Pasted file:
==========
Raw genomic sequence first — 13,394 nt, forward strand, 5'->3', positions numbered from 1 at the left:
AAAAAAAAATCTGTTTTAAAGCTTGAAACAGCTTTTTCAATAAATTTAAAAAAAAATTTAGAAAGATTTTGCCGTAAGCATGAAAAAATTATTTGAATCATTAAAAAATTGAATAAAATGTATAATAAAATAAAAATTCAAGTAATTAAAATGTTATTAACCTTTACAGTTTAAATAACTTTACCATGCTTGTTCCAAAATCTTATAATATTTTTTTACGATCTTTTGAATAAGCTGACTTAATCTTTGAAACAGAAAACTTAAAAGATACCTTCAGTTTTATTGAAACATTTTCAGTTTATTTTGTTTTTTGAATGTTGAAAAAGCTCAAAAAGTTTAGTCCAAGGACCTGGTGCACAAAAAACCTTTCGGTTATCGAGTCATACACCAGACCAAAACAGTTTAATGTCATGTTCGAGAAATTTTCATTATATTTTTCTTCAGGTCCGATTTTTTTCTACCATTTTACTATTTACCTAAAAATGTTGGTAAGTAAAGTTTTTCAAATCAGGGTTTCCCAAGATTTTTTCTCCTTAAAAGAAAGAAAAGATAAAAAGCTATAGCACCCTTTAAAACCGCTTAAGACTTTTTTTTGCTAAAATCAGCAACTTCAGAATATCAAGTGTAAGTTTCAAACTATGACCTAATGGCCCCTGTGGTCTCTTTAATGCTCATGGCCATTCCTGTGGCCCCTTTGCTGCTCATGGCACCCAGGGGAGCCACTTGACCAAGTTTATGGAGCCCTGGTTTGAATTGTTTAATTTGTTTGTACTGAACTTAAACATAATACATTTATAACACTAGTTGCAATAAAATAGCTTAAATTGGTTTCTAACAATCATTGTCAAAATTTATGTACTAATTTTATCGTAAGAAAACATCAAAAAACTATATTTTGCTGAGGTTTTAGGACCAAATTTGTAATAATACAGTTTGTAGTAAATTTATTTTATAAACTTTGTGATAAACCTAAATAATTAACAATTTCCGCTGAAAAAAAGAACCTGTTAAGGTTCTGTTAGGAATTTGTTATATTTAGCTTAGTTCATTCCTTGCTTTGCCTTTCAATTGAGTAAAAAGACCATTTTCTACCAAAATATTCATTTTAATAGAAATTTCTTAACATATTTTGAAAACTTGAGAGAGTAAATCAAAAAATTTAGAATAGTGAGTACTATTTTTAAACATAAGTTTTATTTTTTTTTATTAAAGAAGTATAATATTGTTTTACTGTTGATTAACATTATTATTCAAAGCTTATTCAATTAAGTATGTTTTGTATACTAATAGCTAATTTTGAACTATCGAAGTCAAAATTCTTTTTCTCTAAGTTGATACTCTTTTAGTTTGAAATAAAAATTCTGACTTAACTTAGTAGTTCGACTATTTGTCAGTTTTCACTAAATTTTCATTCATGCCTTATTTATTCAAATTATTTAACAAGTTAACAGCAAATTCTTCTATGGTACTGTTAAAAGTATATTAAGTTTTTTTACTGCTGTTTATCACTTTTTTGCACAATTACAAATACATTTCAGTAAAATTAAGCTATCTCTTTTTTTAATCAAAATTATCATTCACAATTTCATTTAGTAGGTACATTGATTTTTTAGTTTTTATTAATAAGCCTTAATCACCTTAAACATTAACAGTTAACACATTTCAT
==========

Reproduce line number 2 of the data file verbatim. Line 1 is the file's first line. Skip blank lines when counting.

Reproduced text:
AAAAAAAAATCTGTTTTAAAGCTTGAAACAGCTTTTTCAATAAATTTAAAAAAAAATTTAGAAAGATTTTGCCGTAAGCATGAAAAAATTATTTGAATCATTAAAAAATTGAATAAAATGTATAATAAAATAAAAATTCAAGTAATTAAAATGTTATTAACCTTTACAGTTTAAATAACTTTACCATGCTTGTTCCAAAATCTTATAATATTTTTTTACGATCTTTTGAATAAGCTGACTTAATCTTTGAAACAGAAAACTTAAAAGATACCTTCAGTTTTATTGAAACATTTTCAGTTTATTTTGTTTTTTGAATGTTGAAAAAGCTCAAAAAGTTTAGTCCAAGGACCTGGTGCACAAAAAACCTTTCGGTTATCGAGTCATACACCAGACCAAAACAGTTTAATGTCATGTTCGAGAAATTTTCATTATATTTTTCTTCAGGTCCGATTTTTTTCTACCATTTTACTATTTACCTAAAAATGTTGGTAAGTAAAGTTTTTCAAATCAGGGTTTCCCAAGATTTTTTCTCCTTAAAAGAAAGAAAAGATAAAAAGCTATAGCACCCTTTAAAACCGCTTAAGACTTTTTTTTGCTAAAATCAGCAACTTCAGAATATCAAGTGTAAGTTTCAAACTATGACCTAATGGCCCCTGTGGTCTCTTTAATGCTCATGGCCATTCCTGTGGCCCCTTTGCTGCTCATGGCACCCAGGGGAGCCACTTGACCAAGTTTATGGAGCCCTGGTTTGAATTGTTTAATTTGTTTGTACTGAACTTAAACATAATACATTTATAACACTAGTTGCAATAAAATAGCTTAAATTGGTTTCTAACAATCATTGTCAAAATTTATGTACTAATTTTATCGTAAGAAAACATCAAAAAACTATATTTTGCTGAGGTTTTAGGACCAAATTTGTAATAATACAGTTTGTAGTAAATTTATTTTATAAACTTTGTGATAAACCTAAATAATTAACAATTTCCGCTGAAAAAAAGAACCTGTTAAGGTTCTGTTAGGAATTTGTTATATTTAGCTTAGTTCATTCCTTGCTTTGCCTTTCAATTGAGTAAAAAGACCATTTTCTACCAAAATATTCATTTTAATAGAAATTTCTTAACATATTTTGAAAACTTGAGAGAGTAAATCAAAAAATTTAGAATAGTGAGTACTATTTTTAAACATAAGTTTTATTTTTTTTTATTAAAGAAGTATAATATTGTTTTACTGTTGATTAACATTATTATTCAAAGCTTATTCAATTAAGTATGTTTTGTATACTAATAGCTAATTTTGAACTATCGAAGTCAAAATTCTTTTTCTCTAAGTTGATACTCTTTTAGTTTGAAATAAAAATTCTGACTTAACTTAGTAGTTCGACTATTTGTCAGTTTTCACTAAATTTTCATTCATGCCTTATTTATTCAAATTATTTAACAAGTTAACAGCAAATTCTTCTATGGTACTGTTAAAAGTATATTAAGTTTTTTTACTGCTGTTTATCACTTTTTTGCACAATTACAAATACATTTCAGTAAAATTAAGCTATCTCTTTTTTTAATCAAAATTATCATTCACAATTTCATTTAGTAGGTACATTGATTTTTTAGTTTTTATTAATAAGCCTTAATCACCTTAAACATTAACAGTTAACACATTTCAT